For some, crumpled plastic water bottles, milk cartons, or Popsicle sticks might seem like trash, but for brothers and entrepreneurs Rohit and Sidharth Srinivasan, these common everyday objects represent an opportunity for equitable STEM education. . These and other common elements form the backbone of Trashbots, the Srinivasan brothers’ affordable robotics platform for schools.
“The name came from the idea that we wanted our products to be as accessible as trash,” says Rohit. “There are negative connotations with it, but what we really mean are things like a bottle of water or a carton of milk or things you find around you in the world. That’s what real engineering is – real engineering is being able to find things and reuse them so you can build in the real world.
Trashbots: Inspiration for a Fair Trade Robotics Company
Rohit and Sidharth founded Garbage robots (opens in a new tab) while attending Westlake High School in Texas. They were inspired to create a more accessible robotics platform by their experiences volunteering to teach in India. “We had spent the whole winter vacation going and traveling to these Indian orphanages,” Sidharth said. “We were going to teach them robotics, teach them science activities, math activities.”
During these trips, they learned about some of the barriers to STEM education for many of these children, and it often came down to price. Many robotics kits cost several hundred dollars per kit or more.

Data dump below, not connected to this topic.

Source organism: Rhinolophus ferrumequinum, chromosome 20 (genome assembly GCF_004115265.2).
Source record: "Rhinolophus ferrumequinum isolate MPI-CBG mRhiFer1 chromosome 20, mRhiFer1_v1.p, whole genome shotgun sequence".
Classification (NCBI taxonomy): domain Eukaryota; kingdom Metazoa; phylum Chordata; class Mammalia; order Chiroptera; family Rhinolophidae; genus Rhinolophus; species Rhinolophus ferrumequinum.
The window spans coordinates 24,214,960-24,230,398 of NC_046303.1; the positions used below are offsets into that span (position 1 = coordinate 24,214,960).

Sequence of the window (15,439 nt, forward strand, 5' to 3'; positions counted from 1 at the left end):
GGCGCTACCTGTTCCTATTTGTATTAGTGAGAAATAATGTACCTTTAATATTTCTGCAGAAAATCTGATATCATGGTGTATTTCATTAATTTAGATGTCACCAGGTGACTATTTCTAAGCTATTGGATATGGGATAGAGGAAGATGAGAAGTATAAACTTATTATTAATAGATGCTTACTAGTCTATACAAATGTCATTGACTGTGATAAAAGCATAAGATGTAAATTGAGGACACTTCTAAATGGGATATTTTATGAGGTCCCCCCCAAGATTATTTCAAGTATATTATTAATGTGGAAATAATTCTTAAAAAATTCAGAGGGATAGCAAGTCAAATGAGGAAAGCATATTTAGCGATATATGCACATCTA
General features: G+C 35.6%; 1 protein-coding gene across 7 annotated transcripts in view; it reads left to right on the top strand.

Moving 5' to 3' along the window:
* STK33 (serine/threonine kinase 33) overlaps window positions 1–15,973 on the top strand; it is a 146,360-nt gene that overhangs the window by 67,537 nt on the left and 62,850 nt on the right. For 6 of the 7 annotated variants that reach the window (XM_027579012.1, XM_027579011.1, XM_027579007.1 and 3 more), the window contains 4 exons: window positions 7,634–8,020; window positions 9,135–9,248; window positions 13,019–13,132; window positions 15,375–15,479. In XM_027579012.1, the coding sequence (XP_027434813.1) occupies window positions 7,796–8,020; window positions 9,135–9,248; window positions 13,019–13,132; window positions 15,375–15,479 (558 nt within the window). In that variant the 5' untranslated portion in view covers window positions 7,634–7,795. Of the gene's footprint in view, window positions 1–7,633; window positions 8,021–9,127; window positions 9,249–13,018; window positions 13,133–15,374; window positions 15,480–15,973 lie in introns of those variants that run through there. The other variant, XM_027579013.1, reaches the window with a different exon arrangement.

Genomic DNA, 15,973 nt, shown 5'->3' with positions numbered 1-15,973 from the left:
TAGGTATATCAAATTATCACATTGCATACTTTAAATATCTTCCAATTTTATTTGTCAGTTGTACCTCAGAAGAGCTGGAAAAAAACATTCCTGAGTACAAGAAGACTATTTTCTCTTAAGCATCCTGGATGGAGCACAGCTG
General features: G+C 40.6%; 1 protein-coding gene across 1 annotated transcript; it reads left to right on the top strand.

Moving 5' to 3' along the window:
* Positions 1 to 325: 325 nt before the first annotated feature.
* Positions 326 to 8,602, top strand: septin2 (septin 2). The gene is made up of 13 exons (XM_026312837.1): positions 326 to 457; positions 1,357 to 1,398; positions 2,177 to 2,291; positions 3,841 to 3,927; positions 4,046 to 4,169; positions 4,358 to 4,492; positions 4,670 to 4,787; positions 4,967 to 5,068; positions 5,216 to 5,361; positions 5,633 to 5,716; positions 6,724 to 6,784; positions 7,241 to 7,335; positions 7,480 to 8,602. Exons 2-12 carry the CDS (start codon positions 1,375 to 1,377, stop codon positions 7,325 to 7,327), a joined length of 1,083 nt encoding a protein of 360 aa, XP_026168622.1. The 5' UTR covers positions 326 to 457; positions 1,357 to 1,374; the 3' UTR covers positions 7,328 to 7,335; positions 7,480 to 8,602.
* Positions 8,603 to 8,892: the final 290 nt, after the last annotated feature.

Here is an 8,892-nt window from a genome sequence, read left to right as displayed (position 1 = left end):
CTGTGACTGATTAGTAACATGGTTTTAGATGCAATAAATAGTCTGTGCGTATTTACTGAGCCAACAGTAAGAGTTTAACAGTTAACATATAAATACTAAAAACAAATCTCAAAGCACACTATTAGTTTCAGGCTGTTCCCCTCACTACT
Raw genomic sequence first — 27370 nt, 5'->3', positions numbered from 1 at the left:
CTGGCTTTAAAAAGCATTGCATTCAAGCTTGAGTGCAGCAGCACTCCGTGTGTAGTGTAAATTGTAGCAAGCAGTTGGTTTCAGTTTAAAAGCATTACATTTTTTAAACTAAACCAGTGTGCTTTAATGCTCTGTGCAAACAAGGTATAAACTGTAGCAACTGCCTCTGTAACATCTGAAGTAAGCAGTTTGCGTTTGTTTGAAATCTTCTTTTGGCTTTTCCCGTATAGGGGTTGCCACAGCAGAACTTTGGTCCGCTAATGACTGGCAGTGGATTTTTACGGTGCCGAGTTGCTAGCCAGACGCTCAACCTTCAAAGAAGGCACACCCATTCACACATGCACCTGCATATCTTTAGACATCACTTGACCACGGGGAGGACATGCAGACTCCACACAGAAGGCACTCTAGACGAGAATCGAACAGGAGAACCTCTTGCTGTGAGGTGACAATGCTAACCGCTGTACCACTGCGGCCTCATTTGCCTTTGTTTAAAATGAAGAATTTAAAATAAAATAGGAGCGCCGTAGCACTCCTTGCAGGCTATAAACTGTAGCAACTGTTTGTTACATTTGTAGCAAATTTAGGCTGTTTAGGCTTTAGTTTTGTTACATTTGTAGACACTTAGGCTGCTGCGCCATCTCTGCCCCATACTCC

Rohit and Sidharth decided to solve this problem. They eventually developed an affordable basic robotics kit that could be expanded by using everyday items as common as trash. They have also created related programming software and developed a program that teachers can use to guide their students.
“When we started working on it, we were just kids who wanted to learn more about robotics and computing,” Rohit explains.
As the product took shape, one of Trashbots’ first customers was the Eanes Independent School District where the two brothers attended school. Rohit graduated in 2019, but Sidharth was still in school when his class used Trashbots. “Sidharth was in the class having to use Trashbots, despite being the creator of Trashbots himself, which we always rethink and think is really funny,” Rohit says.
Affordable equipment and accessible program
Trashbot robot kits are small, book-sized devices equipped with multiple LEDs, six sensors, two motors, and a speaker. However, what makes Trashbot kits special isn’t what they come out of the box with, but how students can customize each one using everyday items.
The hardware is just the first part of the platform Rohit and Sidharth have designed for Trashbots. The second component is the software used by Trashbots. “We developed this block-based software [that] helps kids learn programming concepts at a young age,” says Sidharth. “The third part is the program. Our curriculum is completely web-based and displayed in the learning management system. We have over 100 hours of curriculum that spans K-12.
Students and teachers benefit from easy-to-use, age-appropriate lesson plans designed to help students learn STEM concepts while getting the most out of their Trashbot. The work of repurposing everyday objects to build their robots also more closely mirrors real-world engineering and supports practical problem-solving skills, the brothers say.
“In life, you’re not always given a kit of parts to build everything perfectly,” says Rohit. “Instead, you’re often handed incomplete parts that you need to adjust to work. This is where Trashbots come from.